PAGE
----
Combination feeding is a mix between free feeding and scheduled feeding. It’s where the cat has unlimited access to kibble, but wet food is served twice daily. This is like the best of both worlds: the cat still has regular access to wet food, but can come back whenever it wants for a little more.

Is Free Feeding Bad for Cats?

All that being said, there are good reasons to consider scheduled feeding. While it can be more effort, there’s good reason to believe that it’s better for your cat’s health.

Free Feeding Can Lead to Obesity

obese cats
Free feeding can cause obesity in cats.

While most cats can regulate their own nutritional intake, not all can. It’s possible that your cat isn’t able to either.

This is especially the case for cats that go from a strict scheduled diet to a free feeding diet. Think from your cat’s perspective: it has lived its whole life asking you for more food, and now that more food is available, its body tells it that it has to take advantage. The same mechanism is seen in humans, where people who go through poverty or famine at a young age have a higher incidence of obesity in later lafe, when more food is available.

Obesity is just as bad for cats as it is for people. In allowing your cat to become obese you would therefore endanger its health.

Your Cat May Eat Too Much Kibble

In addition to obesity problems, your cat could also develop kidney problems from free feeding. That’s because a diet high in kibble, and consequently low in water, can damage the kidneys.

Cats naturally get their water from their diet. Meat contains lots of water, around 60-70% by weight, so the water a cat gets from a normal diet is often almost enough for its entire intake. But if a cat only eats kibble, it gets much less water, and doesn’t drink enough to make up for what it doesn’t get. If you free feed your cat kibble, then all it will eat is kibble, or it may choose to only eat its kibble in combination feeding.

Kidney function is dependent on water. The job of the kidneys is to filter excess water and urea from the bloodstream, and pass it on down the urinary system. It’s then excreted. But if there is next to no water for the kidneys to filter from the blood, they become damaged, and kidney stones can occur.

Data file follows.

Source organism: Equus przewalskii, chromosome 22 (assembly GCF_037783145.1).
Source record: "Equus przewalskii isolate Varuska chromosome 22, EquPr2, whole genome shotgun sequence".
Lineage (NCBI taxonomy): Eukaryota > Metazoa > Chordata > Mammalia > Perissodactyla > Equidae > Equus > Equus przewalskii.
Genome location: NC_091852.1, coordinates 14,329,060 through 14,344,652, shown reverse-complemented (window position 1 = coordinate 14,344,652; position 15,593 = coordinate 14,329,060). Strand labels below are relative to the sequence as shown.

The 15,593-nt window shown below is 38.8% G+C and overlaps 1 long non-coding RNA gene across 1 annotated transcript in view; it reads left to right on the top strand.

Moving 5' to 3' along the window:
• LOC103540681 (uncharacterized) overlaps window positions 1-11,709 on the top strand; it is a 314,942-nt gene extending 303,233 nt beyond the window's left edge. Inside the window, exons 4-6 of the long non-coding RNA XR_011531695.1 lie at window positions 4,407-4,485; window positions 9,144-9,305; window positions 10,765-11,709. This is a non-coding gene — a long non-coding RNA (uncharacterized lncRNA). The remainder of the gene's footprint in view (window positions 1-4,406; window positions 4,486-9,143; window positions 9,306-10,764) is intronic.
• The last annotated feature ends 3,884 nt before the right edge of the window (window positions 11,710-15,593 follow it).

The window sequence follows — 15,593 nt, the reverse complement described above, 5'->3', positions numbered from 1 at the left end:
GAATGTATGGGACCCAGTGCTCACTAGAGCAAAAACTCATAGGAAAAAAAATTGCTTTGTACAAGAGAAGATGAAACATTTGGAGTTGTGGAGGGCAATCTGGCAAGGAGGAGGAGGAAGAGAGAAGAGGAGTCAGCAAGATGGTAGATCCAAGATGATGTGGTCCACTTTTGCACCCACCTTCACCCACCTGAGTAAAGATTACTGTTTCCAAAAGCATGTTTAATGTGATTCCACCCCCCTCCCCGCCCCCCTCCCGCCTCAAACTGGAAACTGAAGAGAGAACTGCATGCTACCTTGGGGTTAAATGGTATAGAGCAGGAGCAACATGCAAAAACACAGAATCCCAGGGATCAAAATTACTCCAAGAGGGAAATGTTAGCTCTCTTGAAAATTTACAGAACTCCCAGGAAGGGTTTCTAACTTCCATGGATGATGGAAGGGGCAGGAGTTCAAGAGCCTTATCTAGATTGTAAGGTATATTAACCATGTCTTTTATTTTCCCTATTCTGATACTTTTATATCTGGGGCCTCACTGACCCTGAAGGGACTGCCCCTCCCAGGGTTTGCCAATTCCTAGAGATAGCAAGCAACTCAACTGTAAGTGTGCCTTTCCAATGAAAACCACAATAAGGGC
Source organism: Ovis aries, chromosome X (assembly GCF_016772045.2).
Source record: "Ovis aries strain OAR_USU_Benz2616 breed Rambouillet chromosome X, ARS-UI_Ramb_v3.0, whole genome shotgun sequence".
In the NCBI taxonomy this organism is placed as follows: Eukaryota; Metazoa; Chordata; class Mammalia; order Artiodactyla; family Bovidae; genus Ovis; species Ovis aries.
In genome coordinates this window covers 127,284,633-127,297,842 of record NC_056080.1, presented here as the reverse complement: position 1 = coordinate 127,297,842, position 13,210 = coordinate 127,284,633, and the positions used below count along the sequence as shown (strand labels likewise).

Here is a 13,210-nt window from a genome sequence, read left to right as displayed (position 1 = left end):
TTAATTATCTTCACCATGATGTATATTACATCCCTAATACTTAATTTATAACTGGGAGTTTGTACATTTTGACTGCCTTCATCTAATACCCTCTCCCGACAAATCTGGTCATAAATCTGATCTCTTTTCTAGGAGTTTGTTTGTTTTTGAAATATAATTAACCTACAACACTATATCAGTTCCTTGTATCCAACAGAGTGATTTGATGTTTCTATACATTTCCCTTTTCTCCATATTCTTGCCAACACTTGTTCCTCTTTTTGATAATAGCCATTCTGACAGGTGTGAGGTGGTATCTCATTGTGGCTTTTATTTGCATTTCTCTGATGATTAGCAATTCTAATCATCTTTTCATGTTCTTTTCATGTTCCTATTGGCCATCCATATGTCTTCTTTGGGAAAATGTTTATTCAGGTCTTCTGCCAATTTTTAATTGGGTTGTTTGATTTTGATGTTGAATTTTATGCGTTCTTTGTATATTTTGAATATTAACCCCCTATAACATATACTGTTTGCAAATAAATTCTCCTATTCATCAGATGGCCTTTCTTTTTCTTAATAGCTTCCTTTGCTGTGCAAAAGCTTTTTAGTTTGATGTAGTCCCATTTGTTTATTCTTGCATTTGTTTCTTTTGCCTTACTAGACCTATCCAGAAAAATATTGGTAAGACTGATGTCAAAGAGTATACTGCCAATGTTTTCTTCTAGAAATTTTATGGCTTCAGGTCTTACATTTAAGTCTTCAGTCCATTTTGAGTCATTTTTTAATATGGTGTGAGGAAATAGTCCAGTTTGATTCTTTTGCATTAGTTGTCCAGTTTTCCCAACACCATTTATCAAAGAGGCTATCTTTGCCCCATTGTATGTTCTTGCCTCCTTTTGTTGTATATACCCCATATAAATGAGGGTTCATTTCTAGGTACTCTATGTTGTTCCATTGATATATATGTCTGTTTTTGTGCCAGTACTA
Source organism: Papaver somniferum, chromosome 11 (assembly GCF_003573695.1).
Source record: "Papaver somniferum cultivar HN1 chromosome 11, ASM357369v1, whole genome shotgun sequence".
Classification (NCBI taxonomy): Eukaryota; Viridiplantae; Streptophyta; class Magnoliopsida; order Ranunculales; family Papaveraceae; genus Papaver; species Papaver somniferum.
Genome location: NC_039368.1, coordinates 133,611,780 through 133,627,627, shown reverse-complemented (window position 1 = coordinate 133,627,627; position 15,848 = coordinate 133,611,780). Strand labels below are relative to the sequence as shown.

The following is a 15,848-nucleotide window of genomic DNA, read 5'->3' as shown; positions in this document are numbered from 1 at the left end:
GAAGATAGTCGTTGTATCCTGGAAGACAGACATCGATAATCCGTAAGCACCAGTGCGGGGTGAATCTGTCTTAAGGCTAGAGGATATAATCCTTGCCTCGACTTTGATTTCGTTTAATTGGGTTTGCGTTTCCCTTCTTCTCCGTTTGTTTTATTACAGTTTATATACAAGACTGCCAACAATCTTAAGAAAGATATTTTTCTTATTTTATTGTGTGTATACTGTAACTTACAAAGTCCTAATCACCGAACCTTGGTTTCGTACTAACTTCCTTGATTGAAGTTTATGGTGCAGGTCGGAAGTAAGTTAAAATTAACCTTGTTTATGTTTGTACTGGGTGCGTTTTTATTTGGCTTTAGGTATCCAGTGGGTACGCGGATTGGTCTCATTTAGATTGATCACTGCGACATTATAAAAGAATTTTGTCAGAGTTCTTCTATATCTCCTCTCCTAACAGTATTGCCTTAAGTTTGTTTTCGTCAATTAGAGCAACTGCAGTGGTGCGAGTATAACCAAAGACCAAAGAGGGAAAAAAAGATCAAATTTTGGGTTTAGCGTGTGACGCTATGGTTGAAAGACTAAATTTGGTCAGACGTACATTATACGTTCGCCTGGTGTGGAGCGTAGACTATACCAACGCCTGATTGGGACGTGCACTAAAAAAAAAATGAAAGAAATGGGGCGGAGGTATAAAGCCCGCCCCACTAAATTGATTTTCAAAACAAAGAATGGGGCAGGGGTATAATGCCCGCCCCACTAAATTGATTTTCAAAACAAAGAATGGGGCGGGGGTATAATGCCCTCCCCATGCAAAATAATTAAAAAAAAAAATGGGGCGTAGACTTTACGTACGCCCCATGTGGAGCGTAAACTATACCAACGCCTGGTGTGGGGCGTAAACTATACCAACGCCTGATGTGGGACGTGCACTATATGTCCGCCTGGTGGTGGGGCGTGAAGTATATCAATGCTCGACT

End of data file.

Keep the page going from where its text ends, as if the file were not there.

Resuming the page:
You Can Lose Track of How Much Your Cat Eats

While free feeding can result in obesity, it can also disguise that your cat is underweight. That’s because it’s more difficult to measure how much your cat is eating when you free feed it compared to when you feed it on a schedule.

A related problem occurs if you have more than one cat. One cat may be stealing the other’s food, for example. This can happen when one cat bullies another. Or, you may not notice that one cat is slightly undereating because the other is slightly overeating. You would guess that they’re eating normally based on how much is left in the bowl, but one is eating too much and the other not enough.

You can partially mitigate these problems by weighing out how much you feed when you put it in the bowl, and noting how long it takes the cats to finish their food. But if you want to free feed because it’s less effort, this would mean more effort if anything.

Should You Free Feed Your Cat?

food for older cats

Whether you free feed your cat or not is ultimately up to you.

If you’re content with the problems that scheduled feeding poses—begging cats, stress, and more effort on your part—then there’s nothing wrong with this approach. You can closely control how much your cat eats without much additional effort. If you’d prefer less effort and a more natural diet for your cat, then try free feeding.

Our recommendation is to check frequently that your cat isn’t gaining weight. The best way to do this is to weigh your cat. There is no ‘ideal weight’ that your cat is supposed to be, because different breeds weigh different amounts; you wouldn’t expect the ideal weight of a beagle to be the same as that of a bloodhound. Cats are the same. And beyond that, the ideal weight of one individual cat is different to that of another.

What you can do, though, is see whether your cat is gaining or losing weight. This could suggest a problem with the kind of diet you’re providing. If you want to change your cat’s diet in any way, or are worried about its health, then talk to a vet.

How Do I Stop My Cat from Free Feeding?

If you tried free feeding your cat but it gained lots of weight, you should switch back to scheduled feeding. This is easier said than done, because your pet will pester you continually for food. You have a few options if that’s the case:

  • Put up with it. If you don’t give in then your cat should eventually stop begging so much.
  • Switch to a lower calorie food while still free feeding. Your cat can then eat the same large volume of food as before but with fewer calories in it.
  • Gradually reduce the amount you feed until you only fill the bowl with one meal’s worth of food.

It’s this final option that is most likely to work. That’s because cats take time to adjust to change, just like we do. If you experience any problems with your cat’s diet, this one included, consult a vet for further advice.

Hi! My name is Jamie Fallon. I run Catmart, an online cat health and cat behavior resource. If I'm not sat in front of my PC—and I usually am—then I'm either spending time with my cats or my other half... Whoever jumps on me or asks me for food first!